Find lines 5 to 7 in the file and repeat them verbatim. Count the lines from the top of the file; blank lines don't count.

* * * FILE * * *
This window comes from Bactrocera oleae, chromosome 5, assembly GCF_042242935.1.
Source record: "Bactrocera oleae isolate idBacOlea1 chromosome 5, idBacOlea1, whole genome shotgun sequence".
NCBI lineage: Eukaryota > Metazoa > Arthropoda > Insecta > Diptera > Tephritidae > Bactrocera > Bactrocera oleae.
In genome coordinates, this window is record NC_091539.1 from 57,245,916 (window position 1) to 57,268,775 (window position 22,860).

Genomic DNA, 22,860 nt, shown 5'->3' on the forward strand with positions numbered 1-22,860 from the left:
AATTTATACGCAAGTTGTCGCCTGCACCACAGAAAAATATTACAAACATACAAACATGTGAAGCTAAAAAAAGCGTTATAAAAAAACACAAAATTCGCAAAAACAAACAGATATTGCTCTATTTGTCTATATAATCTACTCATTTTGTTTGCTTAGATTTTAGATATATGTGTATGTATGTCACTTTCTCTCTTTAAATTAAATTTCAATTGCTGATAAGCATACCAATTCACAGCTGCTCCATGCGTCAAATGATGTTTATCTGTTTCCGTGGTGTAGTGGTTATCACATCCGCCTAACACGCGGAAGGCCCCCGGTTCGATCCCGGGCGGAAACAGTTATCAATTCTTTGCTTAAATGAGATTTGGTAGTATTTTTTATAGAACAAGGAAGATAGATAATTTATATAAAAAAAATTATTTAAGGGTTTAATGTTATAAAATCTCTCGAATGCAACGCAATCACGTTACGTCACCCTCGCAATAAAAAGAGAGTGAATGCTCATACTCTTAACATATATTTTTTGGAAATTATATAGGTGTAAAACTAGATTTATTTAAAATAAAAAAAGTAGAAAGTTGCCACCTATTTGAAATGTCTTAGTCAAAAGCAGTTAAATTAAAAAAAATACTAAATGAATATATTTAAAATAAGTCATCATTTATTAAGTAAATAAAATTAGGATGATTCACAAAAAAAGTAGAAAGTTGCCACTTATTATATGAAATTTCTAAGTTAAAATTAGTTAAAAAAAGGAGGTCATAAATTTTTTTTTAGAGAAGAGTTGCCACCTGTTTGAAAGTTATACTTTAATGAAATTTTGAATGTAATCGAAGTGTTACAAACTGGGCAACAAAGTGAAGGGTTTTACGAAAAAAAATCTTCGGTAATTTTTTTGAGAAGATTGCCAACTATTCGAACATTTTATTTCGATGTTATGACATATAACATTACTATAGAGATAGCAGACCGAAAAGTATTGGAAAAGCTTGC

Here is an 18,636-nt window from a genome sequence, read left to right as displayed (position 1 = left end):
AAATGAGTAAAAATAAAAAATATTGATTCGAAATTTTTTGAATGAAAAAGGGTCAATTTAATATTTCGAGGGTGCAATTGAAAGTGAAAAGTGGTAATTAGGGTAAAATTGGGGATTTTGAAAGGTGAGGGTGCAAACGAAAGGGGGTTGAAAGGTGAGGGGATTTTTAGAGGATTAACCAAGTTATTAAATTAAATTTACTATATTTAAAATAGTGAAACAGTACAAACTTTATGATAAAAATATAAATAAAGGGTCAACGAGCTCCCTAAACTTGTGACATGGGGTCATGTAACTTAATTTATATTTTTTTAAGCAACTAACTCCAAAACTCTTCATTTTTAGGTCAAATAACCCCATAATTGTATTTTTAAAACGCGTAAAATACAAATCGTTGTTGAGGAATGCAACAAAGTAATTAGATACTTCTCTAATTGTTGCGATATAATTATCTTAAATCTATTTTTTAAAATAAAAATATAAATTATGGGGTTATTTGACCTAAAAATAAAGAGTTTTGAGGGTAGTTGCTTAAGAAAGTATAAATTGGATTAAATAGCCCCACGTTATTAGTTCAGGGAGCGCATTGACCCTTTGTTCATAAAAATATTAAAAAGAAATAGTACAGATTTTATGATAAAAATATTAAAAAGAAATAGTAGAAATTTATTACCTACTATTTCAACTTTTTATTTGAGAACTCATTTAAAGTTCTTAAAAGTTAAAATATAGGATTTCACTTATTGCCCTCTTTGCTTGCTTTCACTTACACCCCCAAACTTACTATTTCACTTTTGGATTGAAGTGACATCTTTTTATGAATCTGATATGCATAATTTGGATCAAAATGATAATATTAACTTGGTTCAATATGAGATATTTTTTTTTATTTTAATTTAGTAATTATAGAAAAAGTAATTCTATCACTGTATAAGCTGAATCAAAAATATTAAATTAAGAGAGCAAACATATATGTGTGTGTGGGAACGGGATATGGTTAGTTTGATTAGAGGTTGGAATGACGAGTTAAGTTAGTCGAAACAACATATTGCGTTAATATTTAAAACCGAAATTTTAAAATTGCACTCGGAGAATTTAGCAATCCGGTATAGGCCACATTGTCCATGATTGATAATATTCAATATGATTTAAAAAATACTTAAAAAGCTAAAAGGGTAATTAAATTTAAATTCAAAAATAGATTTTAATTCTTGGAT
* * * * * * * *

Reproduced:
Genomic DNA, 22,860 nt, shown 5'->3' on the forward strand with positions numbered 1-22,860 from the left:
AATTTATACGCAAGTTGTCGCCTGCACCACAGAAAAATATTACAAACATACAAACATGTGAAGCTAAAAAAAGCGTTATAAAAAAACACAAAATTCGCAAAAACAAACAGATATTGCTCTATTTGTCTATATAATCTACTCATTTTGTTTGCTTAGATTTTAGATATATGTGTATGTATGTCACTTTCTCTCTTTAAATTAAATTTCAATTGCTGATAAGCATACCAATTCACAGCTGCTCCATGCGTCAAATGATGTTTATCTGTTTCCGTGGTGTAGTGGTTATCACATCCGCCTAACACGCGGAAGGCCCCCGGTTCGATCCCGGGCGGAAACAGTTATCAATTCTTTGCTTAAATGAGATTTGGTAGTATTTTTTATAGAACAAGGAAGATAGATAATTTATATAAAAAAAATTATTTAAGGGTTTAATGTTATAAAATCTCTCGAATGCAACGCAATCACGTTACGTCACCCTCGCAATAAAAAGAGAGTGAATGCTCATACTCTTAACATATATTTTTTGGAAATTATATAGGTGTAAAACTAGATTTATTTAAAATAAAAAAAGTAGAAAGTTGCCACCTATTTGAAATGTCTTAGTCAAAAGCAGTTAAATTAAAAAAAATACTAAATGAATATATTTAAAATAAGTCATCATTTATTAAGTAAATAAAATTAGGATGATTCACAAAAAAAGTAGAAAGTTGCCACTTATTATATGAAATTTCTAAGTTAAAATTAGTTAAAAAAAGGAGGTCATAAATTTTTTTTTAGAGAAGAGTTGCCACCTGTTTGAAAGTTATACTTTAATGAAATTTTGAATGTAATCGAAGTGTTACAAACTGGGCAACAAAGTGAAGGGTTTTACGAAAAAAAATCTTCGGTAATTTTTTTGAGAAGATTGCCAACTATTCGAACATTTTATTTCGATGTTATGACATATAACATTACTATAGAGATAGCAGACCGAAAAGTATTGGAAAAGCTTGC

Here is an 18,636-nt window from a genome sequence, read left to right as displayed (position 1 = left end):